On August 20, 2009 during the World Water Week in Stockholm, Dr. Bindeshwar Pathak will receive the 2009 Stockholm Water Prize for his lifelong dedication to improve public health, advance social progress, and improve human rights in India and internationally. Dr. Pathak shares his reflections and visions on his ongoing quest for clean and dignified lives for all people.

This note deals with the problem of manual scavenging in India as a form of caste and occupationbased social exclusion. It tries to explore the causes and reasons for the continuance of this social evil in India with a case study of Ghazipur district in eastern Uttar Pradesh.

Four decades ago, when Bindeshwar Pathak began his work on changing unsanitary latrine practices, there were sceptics galore. Today, Pathak

Dr. Bindeshwar Pathak, founder of the Sulabh Sanitation Movement in India, has been named the 2009 Stockholm Water Prize Laureate.

Nalini Ravichandran | ENS

Safai Karamchari Aandolan study in 8 districts shows practice continues; to knock court doors on Tuesday
DESPITE the Madras High Court order on November 20, 2008 which called for the prohibition of entry of sanitary workers into the sewerage system, manual cleaners are being made to enter the septic tanks in different town municipalities in TN districts.

Nalini Ravichandran | ENS Chennai,

MANUAL scavengers in Tamil Nadu continue to wait in vain for their rehabilitation package by TAHDCO (The Tamil Nadu Adi Dravidar Housing and Development Corporation). The rehab package is meant to help them quit their work and start their own business ventures. But 142 scavengers throughout the state have been made to wait.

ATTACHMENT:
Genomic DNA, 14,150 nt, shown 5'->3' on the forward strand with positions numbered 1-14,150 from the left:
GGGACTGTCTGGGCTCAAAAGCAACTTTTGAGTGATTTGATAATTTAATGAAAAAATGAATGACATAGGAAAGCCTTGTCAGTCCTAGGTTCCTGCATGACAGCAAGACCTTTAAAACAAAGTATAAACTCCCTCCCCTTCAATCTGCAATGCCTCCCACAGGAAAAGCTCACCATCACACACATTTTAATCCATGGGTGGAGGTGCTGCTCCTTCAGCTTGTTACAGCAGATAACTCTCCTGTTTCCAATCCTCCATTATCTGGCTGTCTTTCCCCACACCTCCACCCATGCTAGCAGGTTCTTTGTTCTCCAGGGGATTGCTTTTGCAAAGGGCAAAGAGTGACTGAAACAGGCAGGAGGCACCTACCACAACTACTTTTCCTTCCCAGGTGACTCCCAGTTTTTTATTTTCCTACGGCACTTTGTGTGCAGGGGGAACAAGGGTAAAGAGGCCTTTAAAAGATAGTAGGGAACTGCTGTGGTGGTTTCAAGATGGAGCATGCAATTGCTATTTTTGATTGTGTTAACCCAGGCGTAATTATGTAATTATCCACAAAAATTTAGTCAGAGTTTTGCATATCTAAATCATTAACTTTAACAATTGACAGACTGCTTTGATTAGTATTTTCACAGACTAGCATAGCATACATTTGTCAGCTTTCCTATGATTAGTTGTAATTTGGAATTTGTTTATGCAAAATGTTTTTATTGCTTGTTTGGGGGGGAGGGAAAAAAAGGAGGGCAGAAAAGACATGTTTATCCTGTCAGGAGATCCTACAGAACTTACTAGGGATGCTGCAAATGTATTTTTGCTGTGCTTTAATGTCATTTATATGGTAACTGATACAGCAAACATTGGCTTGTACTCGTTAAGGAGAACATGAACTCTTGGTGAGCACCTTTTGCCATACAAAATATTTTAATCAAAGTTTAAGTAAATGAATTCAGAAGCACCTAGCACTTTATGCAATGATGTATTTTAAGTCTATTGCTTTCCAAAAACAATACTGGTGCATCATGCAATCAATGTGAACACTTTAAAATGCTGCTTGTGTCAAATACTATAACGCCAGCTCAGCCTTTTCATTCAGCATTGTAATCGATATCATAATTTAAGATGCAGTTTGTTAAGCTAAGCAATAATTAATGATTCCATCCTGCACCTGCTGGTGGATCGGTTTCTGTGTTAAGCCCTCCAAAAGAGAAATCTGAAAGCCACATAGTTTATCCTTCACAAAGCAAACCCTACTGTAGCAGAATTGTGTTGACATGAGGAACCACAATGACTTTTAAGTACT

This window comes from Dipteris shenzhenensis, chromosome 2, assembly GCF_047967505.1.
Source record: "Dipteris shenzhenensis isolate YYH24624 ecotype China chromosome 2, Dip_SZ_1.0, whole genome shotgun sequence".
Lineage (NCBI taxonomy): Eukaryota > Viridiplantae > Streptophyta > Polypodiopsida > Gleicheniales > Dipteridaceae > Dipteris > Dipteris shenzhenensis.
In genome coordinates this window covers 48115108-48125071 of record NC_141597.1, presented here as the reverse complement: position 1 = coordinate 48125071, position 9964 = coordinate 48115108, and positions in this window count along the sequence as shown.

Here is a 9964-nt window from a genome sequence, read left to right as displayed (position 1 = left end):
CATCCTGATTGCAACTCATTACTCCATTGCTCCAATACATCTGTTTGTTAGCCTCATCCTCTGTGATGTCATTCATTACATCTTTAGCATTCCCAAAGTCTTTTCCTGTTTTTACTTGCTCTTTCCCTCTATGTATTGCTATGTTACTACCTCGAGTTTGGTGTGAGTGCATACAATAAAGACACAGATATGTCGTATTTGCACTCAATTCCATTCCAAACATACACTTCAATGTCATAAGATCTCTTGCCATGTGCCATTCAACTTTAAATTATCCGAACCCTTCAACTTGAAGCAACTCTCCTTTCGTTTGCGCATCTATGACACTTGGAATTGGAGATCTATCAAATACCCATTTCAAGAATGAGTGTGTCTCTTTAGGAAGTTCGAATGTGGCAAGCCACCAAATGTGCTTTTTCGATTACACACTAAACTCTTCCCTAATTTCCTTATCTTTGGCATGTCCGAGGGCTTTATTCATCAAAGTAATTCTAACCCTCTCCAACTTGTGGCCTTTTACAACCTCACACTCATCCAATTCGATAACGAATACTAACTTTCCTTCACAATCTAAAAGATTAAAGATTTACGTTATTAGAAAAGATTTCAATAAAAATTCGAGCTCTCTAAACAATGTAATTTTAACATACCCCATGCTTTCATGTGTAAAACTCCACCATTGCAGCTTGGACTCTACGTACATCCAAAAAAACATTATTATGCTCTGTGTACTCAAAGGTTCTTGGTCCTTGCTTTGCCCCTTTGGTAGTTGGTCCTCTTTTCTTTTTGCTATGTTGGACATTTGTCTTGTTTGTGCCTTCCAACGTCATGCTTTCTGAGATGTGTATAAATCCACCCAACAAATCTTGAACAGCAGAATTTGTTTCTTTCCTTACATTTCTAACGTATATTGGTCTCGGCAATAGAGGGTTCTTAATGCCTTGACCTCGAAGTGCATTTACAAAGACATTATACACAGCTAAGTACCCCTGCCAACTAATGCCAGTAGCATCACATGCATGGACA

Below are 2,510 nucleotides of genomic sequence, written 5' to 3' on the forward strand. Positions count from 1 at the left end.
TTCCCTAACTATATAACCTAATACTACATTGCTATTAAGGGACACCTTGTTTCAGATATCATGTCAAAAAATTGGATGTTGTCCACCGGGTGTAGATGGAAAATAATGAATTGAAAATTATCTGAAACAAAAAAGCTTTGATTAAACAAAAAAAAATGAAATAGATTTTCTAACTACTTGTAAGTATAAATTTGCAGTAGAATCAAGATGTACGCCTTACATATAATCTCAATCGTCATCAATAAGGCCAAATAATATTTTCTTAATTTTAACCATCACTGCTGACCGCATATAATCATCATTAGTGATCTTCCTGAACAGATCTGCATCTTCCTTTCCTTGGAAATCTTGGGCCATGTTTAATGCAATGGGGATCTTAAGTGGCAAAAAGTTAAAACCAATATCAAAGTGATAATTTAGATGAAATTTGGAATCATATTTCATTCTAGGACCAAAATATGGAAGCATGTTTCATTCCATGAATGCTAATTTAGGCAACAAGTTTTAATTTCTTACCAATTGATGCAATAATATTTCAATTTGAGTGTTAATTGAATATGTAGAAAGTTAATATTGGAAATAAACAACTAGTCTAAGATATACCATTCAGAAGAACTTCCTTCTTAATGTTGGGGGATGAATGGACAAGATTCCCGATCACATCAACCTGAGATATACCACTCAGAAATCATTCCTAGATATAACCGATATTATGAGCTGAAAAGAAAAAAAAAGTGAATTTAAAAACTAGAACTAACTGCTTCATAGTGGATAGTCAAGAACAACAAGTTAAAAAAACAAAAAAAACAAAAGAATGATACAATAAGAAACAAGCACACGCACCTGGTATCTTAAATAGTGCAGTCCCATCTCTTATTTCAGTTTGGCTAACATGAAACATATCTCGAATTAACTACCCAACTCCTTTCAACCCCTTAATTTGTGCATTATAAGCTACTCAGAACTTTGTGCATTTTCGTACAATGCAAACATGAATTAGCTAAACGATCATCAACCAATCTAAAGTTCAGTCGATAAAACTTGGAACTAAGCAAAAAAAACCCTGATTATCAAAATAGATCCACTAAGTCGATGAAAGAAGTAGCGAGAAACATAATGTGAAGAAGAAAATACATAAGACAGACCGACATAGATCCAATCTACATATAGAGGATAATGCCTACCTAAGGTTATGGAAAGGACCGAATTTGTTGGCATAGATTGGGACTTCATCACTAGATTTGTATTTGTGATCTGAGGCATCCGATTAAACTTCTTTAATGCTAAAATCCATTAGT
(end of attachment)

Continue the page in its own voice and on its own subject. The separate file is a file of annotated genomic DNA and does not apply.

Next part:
HUNDREDS of contract workers engaged by local bodies and water supply and sewerage boards in major cities and towns to clean underground sewers virtually walk into death traps. A large number of them die instantaneously after inhaling noxious fumes in the sewers. Others die a slow death from respiratory and neurological ailments.

R.K. Radhakrishnan

CHENNAI: Over 30,000 scavengers in the State have been rehabilitated and the government was working on the rehabilitation of the remaining identified scavengers by the end of the financial year, the State-level monitoring committee on their rehabilitation was told.

J. Venkatesan

NEW DELHI: Chairman of Law Commission Justice A.R. Lakshmanan has written to the Union government to take up with six State governments the issue of manual scavenging still prevalent in their States and to ask them to enforce the ban.

NEW DELHI: Chief Minister Sheila Dikshit along with Union Social Justice and Empowerment Minister Meira Kumar launched a self-employment scheme for rehabilitation of manual scavengers and their dependents at Dilshad Garden in East Delhi on Thursday. Asserting that her government was commitment to rehabilitation of all manual scavengers and their dependents by March 2009, Ms. Dikshit said the new scheme would put an end to the menace of scavenging.

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